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Synod Sinks Hopes of Church of England Staying Together. Schism in all but name

Synod Sinks Hopes of Church of England Staying Together. Schism in all but name

By David W. Virtue
July 11, 2010

News from the Church of England's General Synod meeting in York was terse and direct: The Liberals have won. By 2014 the Church of England will ordain its first woman bishop.

By a procedural technicality the Archbishops' amendment was defeated, and conservative Anglicans here are now unchurched.

Basically, the Church of England is over. It is now Province XVII of The Episcopal Church. The Church of England has run up the TEC flag over York.

As one liberal commentator trumpeted, "It is the triumph of Anglican women. The General Synod's rejection of compromise on women bishops is historic. There's no return from here."

The Archbishops' Amendment on women bishops was lost. The voting figures were as follows:

House of Bishops 25; Against 15; Abstentions 0

House of Clergy 85; Against 90; Abstentions 5

House of Laity 106; Against 86; Abstentions 4

Totals 216; Against 191; Abstentions 9

By the procedural device of vote by Houses, though this commanded a majority in the Synod as a whole, it lost because it failed to command a two-thirds majority in the House of Clergy.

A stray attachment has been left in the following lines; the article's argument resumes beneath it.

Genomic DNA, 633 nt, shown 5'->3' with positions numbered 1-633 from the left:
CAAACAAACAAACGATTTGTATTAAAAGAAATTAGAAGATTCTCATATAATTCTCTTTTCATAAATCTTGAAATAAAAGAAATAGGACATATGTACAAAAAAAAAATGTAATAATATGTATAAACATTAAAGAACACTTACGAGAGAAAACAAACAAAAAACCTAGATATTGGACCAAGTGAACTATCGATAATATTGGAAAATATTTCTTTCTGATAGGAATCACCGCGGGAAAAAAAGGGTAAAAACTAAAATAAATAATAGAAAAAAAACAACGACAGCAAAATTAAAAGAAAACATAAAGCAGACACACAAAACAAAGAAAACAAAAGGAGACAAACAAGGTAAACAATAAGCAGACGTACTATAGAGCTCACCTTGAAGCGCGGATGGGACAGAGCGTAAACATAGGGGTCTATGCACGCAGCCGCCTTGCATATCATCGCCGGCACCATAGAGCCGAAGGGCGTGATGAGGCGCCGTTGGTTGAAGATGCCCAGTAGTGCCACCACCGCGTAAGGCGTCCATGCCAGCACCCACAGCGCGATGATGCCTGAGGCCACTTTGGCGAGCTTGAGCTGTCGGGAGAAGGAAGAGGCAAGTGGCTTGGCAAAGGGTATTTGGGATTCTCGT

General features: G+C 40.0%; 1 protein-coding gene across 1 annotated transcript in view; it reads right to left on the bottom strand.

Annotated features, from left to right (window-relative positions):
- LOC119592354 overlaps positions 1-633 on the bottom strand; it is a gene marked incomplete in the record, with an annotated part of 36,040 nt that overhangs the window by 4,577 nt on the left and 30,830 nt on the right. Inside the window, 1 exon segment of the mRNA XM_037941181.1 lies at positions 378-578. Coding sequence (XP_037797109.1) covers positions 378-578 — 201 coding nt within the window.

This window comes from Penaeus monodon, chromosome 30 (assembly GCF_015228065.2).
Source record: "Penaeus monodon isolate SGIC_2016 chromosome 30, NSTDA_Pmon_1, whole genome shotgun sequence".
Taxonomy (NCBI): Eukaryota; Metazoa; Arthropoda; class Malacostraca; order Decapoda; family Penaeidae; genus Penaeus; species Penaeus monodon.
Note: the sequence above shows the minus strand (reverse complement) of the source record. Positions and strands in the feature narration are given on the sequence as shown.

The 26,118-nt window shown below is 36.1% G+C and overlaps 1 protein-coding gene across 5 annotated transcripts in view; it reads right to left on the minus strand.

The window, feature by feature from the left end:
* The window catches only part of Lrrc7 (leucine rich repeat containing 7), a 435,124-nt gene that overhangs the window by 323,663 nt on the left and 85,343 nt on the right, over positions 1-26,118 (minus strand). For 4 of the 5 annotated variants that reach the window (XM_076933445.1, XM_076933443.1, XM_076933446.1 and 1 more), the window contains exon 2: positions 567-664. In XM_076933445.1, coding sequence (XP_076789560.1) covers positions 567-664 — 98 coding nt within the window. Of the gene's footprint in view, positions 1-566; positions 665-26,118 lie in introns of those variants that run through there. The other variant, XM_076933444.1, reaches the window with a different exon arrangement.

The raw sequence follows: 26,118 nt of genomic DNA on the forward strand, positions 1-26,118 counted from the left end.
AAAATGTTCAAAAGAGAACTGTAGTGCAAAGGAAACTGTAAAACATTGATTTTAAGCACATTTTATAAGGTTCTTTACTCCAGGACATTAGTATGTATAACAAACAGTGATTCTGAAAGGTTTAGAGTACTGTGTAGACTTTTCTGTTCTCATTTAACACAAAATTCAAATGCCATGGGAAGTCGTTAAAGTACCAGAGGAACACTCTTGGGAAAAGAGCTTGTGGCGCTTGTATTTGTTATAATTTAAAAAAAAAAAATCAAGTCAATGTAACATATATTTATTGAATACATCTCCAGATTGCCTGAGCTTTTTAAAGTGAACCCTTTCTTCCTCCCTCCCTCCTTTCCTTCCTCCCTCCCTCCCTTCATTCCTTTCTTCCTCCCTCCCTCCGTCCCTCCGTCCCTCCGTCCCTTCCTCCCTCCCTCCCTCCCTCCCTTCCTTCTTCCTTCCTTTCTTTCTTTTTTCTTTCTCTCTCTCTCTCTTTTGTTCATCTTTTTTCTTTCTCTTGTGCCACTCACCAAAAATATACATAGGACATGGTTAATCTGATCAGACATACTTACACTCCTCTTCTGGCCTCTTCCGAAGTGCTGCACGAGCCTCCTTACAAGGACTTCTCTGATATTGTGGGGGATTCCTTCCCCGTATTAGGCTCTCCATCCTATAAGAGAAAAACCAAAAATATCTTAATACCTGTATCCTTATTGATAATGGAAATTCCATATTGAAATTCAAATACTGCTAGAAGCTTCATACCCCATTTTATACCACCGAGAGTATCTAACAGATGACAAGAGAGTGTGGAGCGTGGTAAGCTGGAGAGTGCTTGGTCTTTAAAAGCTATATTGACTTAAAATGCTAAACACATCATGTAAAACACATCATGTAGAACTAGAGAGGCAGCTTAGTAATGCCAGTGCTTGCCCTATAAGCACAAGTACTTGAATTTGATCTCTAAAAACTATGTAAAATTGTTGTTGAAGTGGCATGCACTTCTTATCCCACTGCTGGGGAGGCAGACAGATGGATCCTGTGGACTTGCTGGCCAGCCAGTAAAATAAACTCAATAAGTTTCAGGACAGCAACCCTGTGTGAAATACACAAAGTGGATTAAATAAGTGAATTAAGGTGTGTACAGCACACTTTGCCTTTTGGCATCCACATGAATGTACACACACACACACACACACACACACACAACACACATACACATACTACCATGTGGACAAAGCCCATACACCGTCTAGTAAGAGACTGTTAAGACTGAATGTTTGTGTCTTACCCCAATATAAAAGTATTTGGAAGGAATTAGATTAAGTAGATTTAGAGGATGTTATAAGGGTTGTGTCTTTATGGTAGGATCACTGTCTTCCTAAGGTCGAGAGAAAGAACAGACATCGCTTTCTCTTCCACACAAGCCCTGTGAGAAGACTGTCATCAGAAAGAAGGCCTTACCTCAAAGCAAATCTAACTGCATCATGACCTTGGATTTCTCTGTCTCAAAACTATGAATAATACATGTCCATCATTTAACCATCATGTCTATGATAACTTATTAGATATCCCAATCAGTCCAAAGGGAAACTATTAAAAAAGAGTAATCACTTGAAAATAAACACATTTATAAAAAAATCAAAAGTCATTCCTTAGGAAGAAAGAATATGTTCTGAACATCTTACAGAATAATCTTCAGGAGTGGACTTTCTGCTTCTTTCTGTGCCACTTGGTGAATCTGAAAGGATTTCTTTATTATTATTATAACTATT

The House of Clergy includes 38 women out of about 205 = 18%.This includes Deacons. There is not a huge number in England (In TEC it tends to refer to those who are in their first or second year post-ordination, before being ordained Priest.). The House of Laity includes 85 women out of 212 = 40%.

A meeting of conservatives (Anglo-Catholics and Evangelicals) tonight will update the Church of England on the current state of play. The House of Bishops meets separately Monday morning, with an announcement to follow later in the day.

Anglo Catholics and Evangelicals will look to see what can be salvaged from the ecclesiastical wreckage.

The Church of England Synod has at least 10 more hours of debate over the next three days on the terms under which women will be consecrated as bishops - a step that was formally approved two years ago. Women priests have been ordained in the Church of England since 1994 and now represent nearly a third of the church's working clergy.

There have been calls for the Archbishop of Canterbury to resign. He has said he will not.

VIRTUEONLINE will put out a special digest on Tuesday covering this momentous event. We will have news, commentary, news analysis and much more.



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